Walking towards the front door… and glancing up at the portico, you cannot miss the words inscribed into the stonework: Unc jai serviray. Each letter is ornate, extravagant and decoratively carved to contribute to the embellishment and balance of the building. It is the motto of my husband’s family and, as was the way, when they transformed Highclere House into the castle of today, this was placed in a prominent position above the main door and then in further carvings inside and outside as well.
Curious visitors always ask what language it is and what does it mean. Read each word as it is written and that is what it says. Unc: only, jai: I, seviray: serve(future tense). The language is old Norman French and that is an explanation in itself. The Normans, under William the Conqueror, invaded England in 1066, except they were of course Northmen: previous Viking raiders who had settled in “Normandy”. Their invasion marked the end of the Anglo-Saxon Kings and, as the new ruling elite, they imposed their language in the local indigenous population. Geordie’s family, like many others, think they came over with William the Conqueror. My father thought the same, but I am not sure that is better or worse than being part of the Anglo-Saxon generations.
I asked Geordie whom he felt he served and he answered God. I know my reply would be the same. In some way, the history of the world, in its broadest sense, can be encapsulated into the need to construct faith, philosophy and power into some sort of working compromise. Do we follow the King/Government or God/ our moral framework? Who is most fit to gather the reins of power, the taxes and army?
English history is reasonably well documented and, as would be expected, punctuated over the centuries with various such challenges. For every English schoolchild, the most well-known one is perhaps that of Henry II who in 1287, frustrated by Archbishop Thomas a Beckett and his dual allegiance to the Pope, famously asked “who will rid me of this pestilent priest?” Thinking they were being helpful, four of Henry’s knights murdered Beckett in Canterbury Cathedral. Swiftly canonised, King Henry II, then had to make humble and expensive penance and peace with the Pope. Two hundred and fifty years later Henry VIII fell out with Catholic church over his own personal life. The Act of Supremacy made the King head of the church and he was able to sell off church assets to replenish his own. The Church of England was created. Later “Bloody Mary” and all its attendant martyrdoms came to the throne and it didn’t really settle down until well into the reign of Elizabeth 1.
Looking further back into antiquity, Tutankhamun’s father Akhenaten, developed a new religion around himself and his family, focussing power and tribute into his hands and not those of the traditional priests. He built a new capital city well away from Thebes in order to start again. After his death though, the old order re-asserted itself, the new capital Amarna was deserted and sank back into the desert. Statues were defaced and his reign was obliterated from the history books in so far as was possible. The priests regrouped around Tutankhamun and the traditional capital Thebes.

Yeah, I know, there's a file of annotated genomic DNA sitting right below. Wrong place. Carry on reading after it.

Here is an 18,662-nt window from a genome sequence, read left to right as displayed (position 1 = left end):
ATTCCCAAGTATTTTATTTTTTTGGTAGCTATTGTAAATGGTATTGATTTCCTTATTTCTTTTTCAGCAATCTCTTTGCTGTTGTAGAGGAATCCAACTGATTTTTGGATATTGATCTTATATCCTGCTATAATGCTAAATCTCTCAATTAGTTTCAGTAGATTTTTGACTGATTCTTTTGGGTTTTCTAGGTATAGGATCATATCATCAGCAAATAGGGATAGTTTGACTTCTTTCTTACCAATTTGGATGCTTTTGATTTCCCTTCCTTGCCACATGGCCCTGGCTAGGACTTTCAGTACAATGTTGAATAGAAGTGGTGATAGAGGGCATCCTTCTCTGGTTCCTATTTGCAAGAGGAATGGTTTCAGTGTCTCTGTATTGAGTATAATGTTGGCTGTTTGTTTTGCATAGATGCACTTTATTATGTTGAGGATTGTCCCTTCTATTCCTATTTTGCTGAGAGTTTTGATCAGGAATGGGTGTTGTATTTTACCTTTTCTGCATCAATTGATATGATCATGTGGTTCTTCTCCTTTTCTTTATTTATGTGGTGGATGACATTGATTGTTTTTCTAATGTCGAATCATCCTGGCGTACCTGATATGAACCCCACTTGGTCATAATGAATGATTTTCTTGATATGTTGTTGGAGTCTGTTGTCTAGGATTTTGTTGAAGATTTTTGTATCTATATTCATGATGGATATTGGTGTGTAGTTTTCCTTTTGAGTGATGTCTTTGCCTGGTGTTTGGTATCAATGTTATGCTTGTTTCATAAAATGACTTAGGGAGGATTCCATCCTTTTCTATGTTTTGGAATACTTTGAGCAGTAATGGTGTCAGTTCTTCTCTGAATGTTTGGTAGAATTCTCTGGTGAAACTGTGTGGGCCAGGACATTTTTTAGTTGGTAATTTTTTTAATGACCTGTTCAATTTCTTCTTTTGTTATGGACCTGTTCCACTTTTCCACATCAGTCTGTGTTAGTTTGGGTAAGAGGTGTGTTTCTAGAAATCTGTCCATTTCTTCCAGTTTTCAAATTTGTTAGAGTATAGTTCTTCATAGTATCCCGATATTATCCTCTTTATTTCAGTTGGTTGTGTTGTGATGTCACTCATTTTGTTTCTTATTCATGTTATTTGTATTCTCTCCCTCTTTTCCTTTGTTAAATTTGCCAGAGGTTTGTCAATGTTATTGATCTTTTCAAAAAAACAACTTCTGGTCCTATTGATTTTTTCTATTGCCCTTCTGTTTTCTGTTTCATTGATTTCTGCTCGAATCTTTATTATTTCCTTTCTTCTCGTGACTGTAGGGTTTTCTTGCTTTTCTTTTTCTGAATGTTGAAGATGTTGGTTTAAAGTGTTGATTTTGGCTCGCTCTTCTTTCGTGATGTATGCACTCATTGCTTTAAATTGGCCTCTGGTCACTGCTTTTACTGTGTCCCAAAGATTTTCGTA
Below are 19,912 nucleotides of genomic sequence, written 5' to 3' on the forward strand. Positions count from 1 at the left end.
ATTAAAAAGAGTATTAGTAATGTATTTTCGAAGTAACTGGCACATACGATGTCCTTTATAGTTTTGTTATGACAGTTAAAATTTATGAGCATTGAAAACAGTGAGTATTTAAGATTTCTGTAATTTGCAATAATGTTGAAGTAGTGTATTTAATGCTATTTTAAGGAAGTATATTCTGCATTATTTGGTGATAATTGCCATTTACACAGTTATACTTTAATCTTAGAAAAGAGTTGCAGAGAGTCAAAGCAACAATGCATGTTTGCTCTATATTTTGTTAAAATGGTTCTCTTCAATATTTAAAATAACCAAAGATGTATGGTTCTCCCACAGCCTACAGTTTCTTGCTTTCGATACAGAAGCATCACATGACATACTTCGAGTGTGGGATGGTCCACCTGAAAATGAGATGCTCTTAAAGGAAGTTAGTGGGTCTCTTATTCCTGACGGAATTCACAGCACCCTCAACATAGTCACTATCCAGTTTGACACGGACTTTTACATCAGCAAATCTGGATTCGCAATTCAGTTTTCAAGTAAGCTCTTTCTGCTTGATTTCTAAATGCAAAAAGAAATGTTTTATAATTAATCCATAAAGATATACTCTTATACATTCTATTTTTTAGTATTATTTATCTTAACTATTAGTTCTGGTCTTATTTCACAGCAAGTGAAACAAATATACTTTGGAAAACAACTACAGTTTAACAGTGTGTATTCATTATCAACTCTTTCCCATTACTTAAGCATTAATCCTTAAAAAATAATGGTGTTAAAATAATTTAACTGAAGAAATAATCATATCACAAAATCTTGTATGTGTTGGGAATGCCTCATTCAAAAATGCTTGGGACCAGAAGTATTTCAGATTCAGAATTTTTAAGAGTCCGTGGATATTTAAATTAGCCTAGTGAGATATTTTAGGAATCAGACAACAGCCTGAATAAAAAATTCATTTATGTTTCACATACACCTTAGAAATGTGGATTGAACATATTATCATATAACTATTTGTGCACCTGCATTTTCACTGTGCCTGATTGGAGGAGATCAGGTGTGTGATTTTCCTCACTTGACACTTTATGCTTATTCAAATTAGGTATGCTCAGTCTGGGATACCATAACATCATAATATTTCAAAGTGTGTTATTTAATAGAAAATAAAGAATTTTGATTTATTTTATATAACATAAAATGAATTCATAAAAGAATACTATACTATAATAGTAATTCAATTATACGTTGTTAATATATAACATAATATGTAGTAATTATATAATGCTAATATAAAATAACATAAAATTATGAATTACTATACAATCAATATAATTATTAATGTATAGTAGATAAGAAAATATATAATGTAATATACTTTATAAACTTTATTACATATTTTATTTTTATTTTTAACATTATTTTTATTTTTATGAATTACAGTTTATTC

These are simplistic instances of abrupt ruptures in the tension between spiritual and political relationships but are repeated everywhere in bigger or smaller ways.
Family mottos and coats of arms are visible references to what mattered to our predecessors, to what banded them together as a group. My father’s family had various inherited mottos. The one we inscribed in his gravestone was Cruce in Salis (from the cross comes salvation) though another which is possibly rather apposite today is Post Tenebras Spero Lucem (After darkness, I hope for light).
Communities also create mottos to bring them together under a banner. Per Ardua Ad Astra is the famous RAF motto but used by others as well. Slightly amusingly, the Royal College of Arms in England has stated that “no authoritative translation is possible” of this but the usual translation is “Through adversity to the stars”. Most army regiments each have their own motto, some in Latin and others in English. The United States Marine Corps motto is “Semper Fidelis”, which was adopted in the 1880s but was actually the motto at my primary school – as well as many other schools and cities. In fact, I think you can generally say that most of the mottos chosen by countries, regiments, universities and schools tend to encourage virtues such as loyalty, heroism, sacrifice, glory and god.
Perhaps the most inspirational motto has been “Liberté, égalité, fraternité”. Adopted by both the French and the USA in spirit, these three simple words from everyday life have become fundamental to political philosophies and the consequent construction of constitutions. The Statue of Liberty guards the entrance to New York, equality has a construct in merit and law and fratertnity proposes a sense of community with moral obligations. Napoleon preferred the motto “liberté, ordre public” (liberty, public order) But, it was the original French motto which inspired the First Article of the universal Declaration of Human Rights: “All human beings are born free and equal in dignity and rights. They are endowed with reason and conscience and should act towards one another in a spirit of brotherhood.”
This pandemic has had an interesting interpretation of some of these “rights”. It is clear that we are all equal before the virus and many of us have had to forego our “liberty” in favour of the greater good, our “fraternite”. And so the mottos still stand but the interpretation changes to suit successive generations and their wider world. To go back to one of humanity’s earlier mentors:
“Non nobis solum nati sumus. (Not for ourselves alone are we born.)”
― Marcus Tullius Cicero